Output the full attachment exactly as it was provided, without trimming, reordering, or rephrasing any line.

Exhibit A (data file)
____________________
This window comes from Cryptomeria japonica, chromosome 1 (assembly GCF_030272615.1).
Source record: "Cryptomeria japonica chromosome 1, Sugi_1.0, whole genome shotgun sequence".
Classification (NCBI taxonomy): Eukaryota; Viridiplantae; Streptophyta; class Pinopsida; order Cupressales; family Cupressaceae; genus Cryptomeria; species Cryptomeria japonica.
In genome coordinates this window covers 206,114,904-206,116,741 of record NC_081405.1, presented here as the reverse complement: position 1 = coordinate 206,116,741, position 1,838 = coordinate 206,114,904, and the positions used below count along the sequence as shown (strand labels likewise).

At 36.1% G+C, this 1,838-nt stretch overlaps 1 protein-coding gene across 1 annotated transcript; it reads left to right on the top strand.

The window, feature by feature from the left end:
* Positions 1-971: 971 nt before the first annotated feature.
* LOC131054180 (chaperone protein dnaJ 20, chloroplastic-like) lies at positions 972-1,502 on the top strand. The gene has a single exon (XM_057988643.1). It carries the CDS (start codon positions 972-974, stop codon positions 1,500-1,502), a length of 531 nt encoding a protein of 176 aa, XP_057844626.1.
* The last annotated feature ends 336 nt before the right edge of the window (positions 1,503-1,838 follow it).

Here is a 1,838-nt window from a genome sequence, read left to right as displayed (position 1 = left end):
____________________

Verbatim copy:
This window comes from Cryptomeria japonica, chromosome 1 (assembly GCF_030272615.1).
Source record: "Cryptomeria japonica chromosome 1, Sugi_1.0, whole genome shotgun sequence".
Classification (NCBI taxonomy): Eukaryota; Viridiplantae; Streptophyta; class Pinopsida; order Cupressales; family Cupressaceae; genus Cryptomeria; species Cryptomeria japonica.
In genome coordinates this window covers 206,114,904-206,116,741 of record NC_081405.1, presented here as the reverse complement: position 1 = coordinate 206,116,741, position 1,838 = coordinate 206,114,904, and the positions used below count along the sequence as shown (strand labels likewise).

At 36.1% G+C, this 1,838-nt stretch overlaps 1 protein-coding gene across 1 annotated transcript; it reads left to right on the top strand.

The window, feature by feature from the left end:
* Positions 1-971: 971 nt before the first annotated feature.
* LOC131054180 (chaperone protein dnaJ 20, chloroplastic-like) lies at positions 972-1,502 on the top strand. The gene has a single exon (XM_057988643.1). It carries the CDS (start codon positions 972-974, stop codon positions 1,500-1,502), a length of 531 nt encoding a protein of 176 aa, XP_057844626.1.
* The last annotated feature ends 336 nt before the right edge of the window (positions 1,503-1,838 follow it).

Here is a 1,838-nt window from a genome sequence, read left to right as displayed (position 1 = left end):